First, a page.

One widely discussed rule change that wasn't made, and why it was the right decision

It seems that everyone has had a plan to fix college basketball, and one of the most commonly proposed fixes has been reducing the shot clock from 35 seconds to 30 seconds. There have even been proposals to shorten the shot clock to 24 seconds, to bring things in line with the NBA.

The rules committee wisely chose not to do this.

If the objective is to help shift the balance of power towards the offense, then a rule change that actually helps the defense isn't the direction that you want to head. If the goal were just to raise scoring on a per game basis, then a shorter shot clock probably would do that, simply because it will lead to more possessions, and more shots, per game. But many of those added shots won't really be good ones. Adding another five or ten poor shots per game isn't going to help the offense, and it won't make the game more fun. I can't imagine that is what anyone really wants.

Will this work?

All in all, I am pleased with these changes, as they at least attempt to deal with what I view are the biggest aesthetic problems facing college basketball. But that doesn't mean that they will work.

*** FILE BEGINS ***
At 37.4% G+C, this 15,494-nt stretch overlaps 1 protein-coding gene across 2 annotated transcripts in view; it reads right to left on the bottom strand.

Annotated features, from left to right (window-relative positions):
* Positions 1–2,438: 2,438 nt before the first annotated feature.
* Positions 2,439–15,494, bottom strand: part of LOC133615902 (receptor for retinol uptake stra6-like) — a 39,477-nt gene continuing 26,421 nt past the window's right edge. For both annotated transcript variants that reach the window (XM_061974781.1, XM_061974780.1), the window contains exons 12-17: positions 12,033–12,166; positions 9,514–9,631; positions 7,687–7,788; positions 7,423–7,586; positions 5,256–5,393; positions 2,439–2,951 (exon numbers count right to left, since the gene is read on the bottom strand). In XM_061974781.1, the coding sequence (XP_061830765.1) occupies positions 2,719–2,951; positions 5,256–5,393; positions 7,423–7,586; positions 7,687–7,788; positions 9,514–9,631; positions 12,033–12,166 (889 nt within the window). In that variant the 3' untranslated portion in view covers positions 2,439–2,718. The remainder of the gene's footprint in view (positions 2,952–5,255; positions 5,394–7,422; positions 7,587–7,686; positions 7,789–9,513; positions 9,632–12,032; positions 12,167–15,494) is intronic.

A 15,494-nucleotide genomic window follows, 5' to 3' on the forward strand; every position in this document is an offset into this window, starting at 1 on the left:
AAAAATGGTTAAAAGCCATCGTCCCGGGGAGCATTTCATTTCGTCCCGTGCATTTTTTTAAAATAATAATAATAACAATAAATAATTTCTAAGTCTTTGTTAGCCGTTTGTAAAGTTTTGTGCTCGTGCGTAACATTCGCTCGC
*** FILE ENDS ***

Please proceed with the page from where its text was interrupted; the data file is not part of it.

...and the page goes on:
There is always the worry of unintended consequences. One example: the various rules over the years used by the NBA to outlaw zone defenses led to coaches adopting dull isolation tactics on offense. This was a huge problem for the NBA, which the league eventually corrected when it threw out the illegal defense rules in 2001. People forget just how awful and unwatchable NBA games could be in the 1990s. No one wants to pay good money to watch Charles Barkley or Mark Jackson back his man down from the wing while the eight other players in the game stand on the opposite side of the court. The league wisely fixed this, and subsequently cut down on physical play. Now, the NBA game is about as entertaining as it has been in my lifetime.

Another potential hitch in these recommendations: the officials have to implement them. This might not happen. Or it might happen non-uniformly across college hoops. In fact, there will almost certainly be differences game-to-game and conference-to-conference in the way that these changes are put into place.

Still, while we don't know that these changes will work, they represent a good effort to move the college game in a better direction. I am already excited for the 2013-2014 season.